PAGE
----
Coffee Break

CAFÉINA

Sitting in a coffee shop, it's pretty much impossible not to eavesdrop. 

But really, if you weren't supposed to listen to the other tables why are they put so close together? Honestly I don't pay much attention to the other tables' arbitrary spew of facts ("Did you know sea turtles live to be a hundred and fifty years old?") and questions ("Why are we even dating?"), but my ears perked up when I heard the start of a familiar story: "Never drink straight espresso," this guy said to his friend. "Espresso has like 10 times the caffeine of regular coffee. One time during finals I drank two straight shots of espresso, it was like drinking 20 cups of regular coffee." He went on to describe the hellish all-nighter in detail. No sleep, the jitters, inability to sit still, accelerated heart beat, all culminating in a dramatic vomiting episode at 4am. 

the espresso lie

espresso shot-2.jpg

Chances are you have heard stories like this, even if they are not quite that intense. Maybe you have yourself ordered an extra shot to "get a boost". I'm not sure how to break this to you, but per serving espresso actually has less caffeine than drip coffee. About two to three times less. I know. Hard to believe. Let's look at it.

What espresso is and is not

First let's talk about what espresso is and is not. First of all it is not spelled or pronounced expresso. I won't judge you for a lot of things, but this is not one of them. Merriam-Webster shamefully lists expresso as a "variant" spelling but (and this will sound really arrogant) the dictionary is wrong. Double s, no x. Got it? 

Now espresso is determined by the brewing method not the coffee beans themselves. It is a way of preparing coffee, not a type of coffee. So when you see a package that reads "espresso beans" it really means to say "dark roasted coffee beans". Whenever I see recipes for espresso cookies or dark chocolate espresso cake (I'm talking to you, Pinterest) I can't help but roll my eyes. Unless you are brewing the coffee by forcing hot water through a finely ground bed of coffee with nine atmospheres of pressure and then putting it into your baked goods you are in fact making coffee cookies or dark chocolate coffee cake. Nothing wrong with it, it's delicious, just call it what it is. In the same way, "espresso powder" and "instant espresso" are nonsensical terms. This is simply instant coffee with a higher price tag. 

Espresso is made by forcing hot water through a tightly packed bed of ground coffee in a relatively short period of time (about 25-35 seconds). We'll look at espresso more closely in another post, for now let's get back on track.

where caffeine comes from

Caffeine content is determined by a number of factors. The type of coffee being used, the region where the coffee came from, the roasting and brewing method, all these affect how much caffeine will get into the final cup. On average, a normal 8oz cup of drip coffee has around 150mg of caffeine, one shot of espresso will have around 30mg. To put this into perspective, a 12oz (small) latte will probably have two shots of espresso, so around 60mg of caffeine, still half of what an 8oz drip brew will have. Now I'm simplifying the numbers, they vary a lot depending on the type of coffee used, what region it comes from, roasting type, grind type, and so on and so forth, but the principal is the same. You would have to drink 4 shots of espresso (a huge latte) to get close to the caffeine contained in a mere 8oz black coffee.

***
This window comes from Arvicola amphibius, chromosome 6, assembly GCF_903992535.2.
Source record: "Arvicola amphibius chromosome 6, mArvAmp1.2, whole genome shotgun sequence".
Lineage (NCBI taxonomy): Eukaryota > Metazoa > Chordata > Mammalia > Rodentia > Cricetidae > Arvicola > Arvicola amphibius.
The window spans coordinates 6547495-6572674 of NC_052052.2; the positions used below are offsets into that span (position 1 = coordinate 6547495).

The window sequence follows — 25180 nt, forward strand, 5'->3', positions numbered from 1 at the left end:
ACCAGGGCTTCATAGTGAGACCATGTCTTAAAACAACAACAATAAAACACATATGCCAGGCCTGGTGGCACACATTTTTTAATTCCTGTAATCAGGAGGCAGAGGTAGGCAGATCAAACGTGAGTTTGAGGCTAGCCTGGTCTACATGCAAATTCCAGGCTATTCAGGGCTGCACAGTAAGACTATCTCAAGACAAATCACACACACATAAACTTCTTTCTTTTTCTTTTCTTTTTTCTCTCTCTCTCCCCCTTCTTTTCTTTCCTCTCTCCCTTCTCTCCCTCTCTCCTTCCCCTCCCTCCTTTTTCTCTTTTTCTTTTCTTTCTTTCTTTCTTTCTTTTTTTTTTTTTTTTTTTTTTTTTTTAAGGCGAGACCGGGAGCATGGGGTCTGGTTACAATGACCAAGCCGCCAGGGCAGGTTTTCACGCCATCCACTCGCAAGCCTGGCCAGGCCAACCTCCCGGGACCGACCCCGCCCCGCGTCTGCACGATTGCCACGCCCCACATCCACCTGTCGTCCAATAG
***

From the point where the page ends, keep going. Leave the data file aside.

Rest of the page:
Now you might be saying hold on, this is not a fair comparison. Drip coffee comes in a big American sized cup and espresso comes in a tiny European sized cup. You're comparing an 8oz cup of coffee to a 1 or 1.5oz cup of espresso, that's not fair at all. You are correct. So wait, espresso per volume can in fact have more caffeine than drip coffee? Yes. But you just told me that drip coffee has more caffeine then espresso! I did. Listen, no one drinks 1.5ozs of drip coffee, and no one drinks 8oz of espresso. If you do, stop it. All espresso based drinks ( latte, macchiato, cortado, americano, etc.) will have much less caffeine than a drip brew coffee of the same size. Confused yet? Let me say it another way. Unless you grossly change the normal serving size, all espresso based drinks have far less caffeine than all drip coffee based drinks, and adding an extra shot to your drink is really just like drinking a few extra sips of drip coffee.

So what about the buzz?

So how do we explain all the people who feel a rush of caffeine after drinking a shot of espresso? I don't know, maybe the same way we can explain why my mother thinks she can get drunk by eating bread pudding or putting red wine in spaghetti sauce. Or (more reasonably) because caffeine starts to take effect in the body pretty quickly drinking a straight shot does give you a boost because you are getting the entire caffeine punch at once and not spaced out over time. Real life example: I once chugged 6 shots of espresso in 10 seconds (I don't recommend this, by the way) and definitely felt my heart racing afterwards. Why? Because around 180mg of caffeine went into my system all at once. The exact same thing will happen if you chug an 8oz of drip coffee in the same time period.

So what's the bottom line here? Chemically, espresso can have more caffeine per volume than drip coffee, however, given normal serving sizes, espresso based drinks will have less caffeine than a drip coffee of equal size. And remember, the most important thing here is that you enjoy your coffee, whatever type it may be, and that you know what's in it. So go ahead and get a straight shot, have no fear! But if you are up until 4am and vomiting after merely two shots of espresso, the coffee is not at fault and please do see a doctor.

Pair with Natalia Lafourcade, Mi Lugar Favorito

¡Buen provecho!